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Am J Physiol. 1993 May;264(5 Pt 1):C1085-95.

Myosin light chain phosphorylation in vertebrate striated muscle: regulation and function.

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Department of Physiology, University of Pennsylvania School of Medicine, Philadelphia 19104.


The regulatory light chain of myosin (RLC) is phosphorylated in striated muscles by Ca2+/calmodulin-dependent myosin light chain kinase. Unique biochemical and cellular properties of this phosphorylation system in fast-twitch skeletal muscle maintain RLC in the phosphorylated form for a prolonged period after a brief tetanus or during low-frequency repetitive stimulation. This phosphorylation correlates with potentiation of the rate of development and maximal extent of isometric twitch tension. In skinned fibers, RLC phosphorylation increases force production at low levels of Ca2+ activation, via a leftward shift of the force-pCa relationship, and increases the rate of force development over a wide range of activation levels. In heart and slow-twitch skeletal muscle, the functional consequences of RLC phosphorylation are probably similar, and the primary physiological determinants are phosphorylation and dephosphorylation properties unique to each muscle. The mechanism for these physiological responses probably involves movement of the phosphorylated myosin cross bridges away from the thick-filament backbone. The movement of cross bridges may also contribute to the regulation of myosin interactions with actin in vertebrate smooth and invertebrate striated muscles.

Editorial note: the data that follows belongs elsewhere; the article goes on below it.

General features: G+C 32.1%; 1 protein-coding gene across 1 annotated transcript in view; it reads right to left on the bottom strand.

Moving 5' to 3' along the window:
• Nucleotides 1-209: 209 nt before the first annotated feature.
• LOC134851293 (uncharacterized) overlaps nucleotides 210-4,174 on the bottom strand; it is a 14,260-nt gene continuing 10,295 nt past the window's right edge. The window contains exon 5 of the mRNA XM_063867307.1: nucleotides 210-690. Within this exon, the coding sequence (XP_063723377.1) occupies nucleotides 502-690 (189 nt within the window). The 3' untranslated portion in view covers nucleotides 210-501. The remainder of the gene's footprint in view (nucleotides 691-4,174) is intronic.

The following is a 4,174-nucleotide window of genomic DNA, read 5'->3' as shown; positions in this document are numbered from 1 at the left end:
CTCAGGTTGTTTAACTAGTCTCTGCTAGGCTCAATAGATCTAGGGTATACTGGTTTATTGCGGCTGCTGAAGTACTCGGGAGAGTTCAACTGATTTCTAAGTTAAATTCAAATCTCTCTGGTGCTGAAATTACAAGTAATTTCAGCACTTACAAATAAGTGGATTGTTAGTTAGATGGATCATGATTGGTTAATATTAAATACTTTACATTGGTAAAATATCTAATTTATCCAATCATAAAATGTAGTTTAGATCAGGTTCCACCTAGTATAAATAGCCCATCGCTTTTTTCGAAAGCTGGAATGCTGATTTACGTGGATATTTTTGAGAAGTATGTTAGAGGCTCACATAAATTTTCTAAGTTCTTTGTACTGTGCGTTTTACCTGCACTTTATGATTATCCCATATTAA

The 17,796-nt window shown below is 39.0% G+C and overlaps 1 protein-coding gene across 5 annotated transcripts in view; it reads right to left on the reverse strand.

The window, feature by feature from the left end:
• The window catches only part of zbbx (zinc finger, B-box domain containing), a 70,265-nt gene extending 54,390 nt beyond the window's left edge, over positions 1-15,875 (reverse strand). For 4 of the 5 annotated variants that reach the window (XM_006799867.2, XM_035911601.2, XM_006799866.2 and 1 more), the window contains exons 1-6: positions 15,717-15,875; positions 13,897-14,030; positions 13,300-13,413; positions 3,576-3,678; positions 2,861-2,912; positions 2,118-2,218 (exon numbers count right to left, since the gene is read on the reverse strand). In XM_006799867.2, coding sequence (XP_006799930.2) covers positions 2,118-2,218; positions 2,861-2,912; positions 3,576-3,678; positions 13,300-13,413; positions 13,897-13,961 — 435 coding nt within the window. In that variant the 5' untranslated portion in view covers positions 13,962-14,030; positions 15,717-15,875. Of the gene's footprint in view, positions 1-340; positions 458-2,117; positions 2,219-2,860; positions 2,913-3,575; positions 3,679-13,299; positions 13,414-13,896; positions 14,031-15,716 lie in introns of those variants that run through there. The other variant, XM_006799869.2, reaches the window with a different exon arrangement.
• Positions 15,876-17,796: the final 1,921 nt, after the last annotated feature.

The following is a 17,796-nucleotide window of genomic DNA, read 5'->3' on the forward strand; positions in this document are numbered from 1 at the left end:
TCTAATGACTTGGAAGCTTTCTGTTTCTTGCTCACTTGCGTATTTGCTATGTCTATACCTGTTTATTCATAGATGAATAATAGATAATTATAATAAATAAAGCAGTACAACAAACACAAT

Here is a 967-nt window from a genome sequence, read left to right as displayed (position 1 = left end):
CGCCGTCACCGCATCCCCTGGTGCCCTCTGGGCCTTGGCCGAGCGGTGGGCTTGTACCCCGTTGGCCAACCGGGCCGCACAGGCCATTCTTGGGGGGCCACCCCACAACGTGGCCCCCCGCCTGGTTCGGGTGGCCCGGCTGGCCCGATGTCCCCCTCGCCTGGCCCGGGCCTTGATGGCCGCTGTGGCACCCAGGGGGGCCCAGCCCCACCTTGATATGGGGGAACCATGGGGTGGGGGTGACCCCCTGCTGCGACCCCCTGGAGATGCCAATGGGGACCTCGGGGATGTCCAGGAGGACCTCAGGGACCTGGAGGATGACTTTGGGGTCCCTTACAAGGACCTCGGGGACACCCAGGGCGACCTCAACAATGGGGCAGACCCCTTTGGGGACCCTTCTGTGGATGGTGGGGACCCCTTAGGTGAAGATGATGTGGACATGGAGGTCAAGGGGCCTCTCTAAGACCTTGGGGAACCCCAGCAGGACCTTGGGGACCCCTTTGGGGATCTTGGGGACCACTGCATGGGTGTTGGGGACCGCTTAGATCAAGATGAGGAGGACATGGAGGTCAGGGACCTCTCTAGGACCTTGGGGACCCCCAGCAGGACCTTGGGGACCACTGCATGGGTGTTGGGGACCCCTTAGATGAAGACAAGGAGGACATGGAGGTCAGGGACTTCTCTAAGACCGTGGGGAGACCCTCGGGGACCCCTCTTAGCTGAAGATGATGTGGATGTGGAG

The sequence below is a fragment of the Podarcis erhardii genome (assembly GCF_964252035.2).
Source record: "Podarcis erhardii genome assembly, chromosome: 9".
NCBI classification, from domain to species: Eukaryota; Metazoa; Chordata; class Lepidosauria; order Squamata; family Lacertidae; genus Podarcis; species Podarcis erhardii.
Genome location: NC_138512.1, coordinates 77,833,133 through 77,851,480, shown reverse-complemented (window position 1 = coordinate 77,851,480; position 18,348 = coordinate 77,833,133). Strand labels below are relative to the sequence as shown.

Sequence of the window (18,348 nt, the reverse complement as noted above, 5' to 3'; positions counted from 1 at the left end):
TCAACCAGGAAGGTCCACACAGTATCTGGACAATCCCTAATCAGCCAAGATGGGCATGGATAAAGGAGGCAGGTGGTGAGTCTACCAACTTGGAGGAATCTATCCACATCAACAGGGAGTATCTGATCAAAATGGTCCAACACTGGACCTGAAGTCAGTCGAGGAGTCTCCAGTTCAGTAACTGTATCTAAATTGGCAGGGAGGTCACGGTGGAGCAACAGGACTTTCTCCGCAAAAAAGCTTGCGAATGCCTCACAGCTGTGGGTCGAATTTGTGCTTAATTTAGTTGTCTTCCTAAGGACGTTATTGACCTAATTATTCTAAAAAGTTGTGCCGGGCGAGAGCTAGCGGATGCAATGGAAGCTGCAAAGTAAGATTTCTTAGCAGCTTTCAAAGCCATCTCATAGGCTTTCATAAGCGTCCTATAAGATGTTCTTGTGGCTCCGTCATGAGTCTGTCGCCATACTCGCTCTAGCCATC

[Indexed for MEDLINE]

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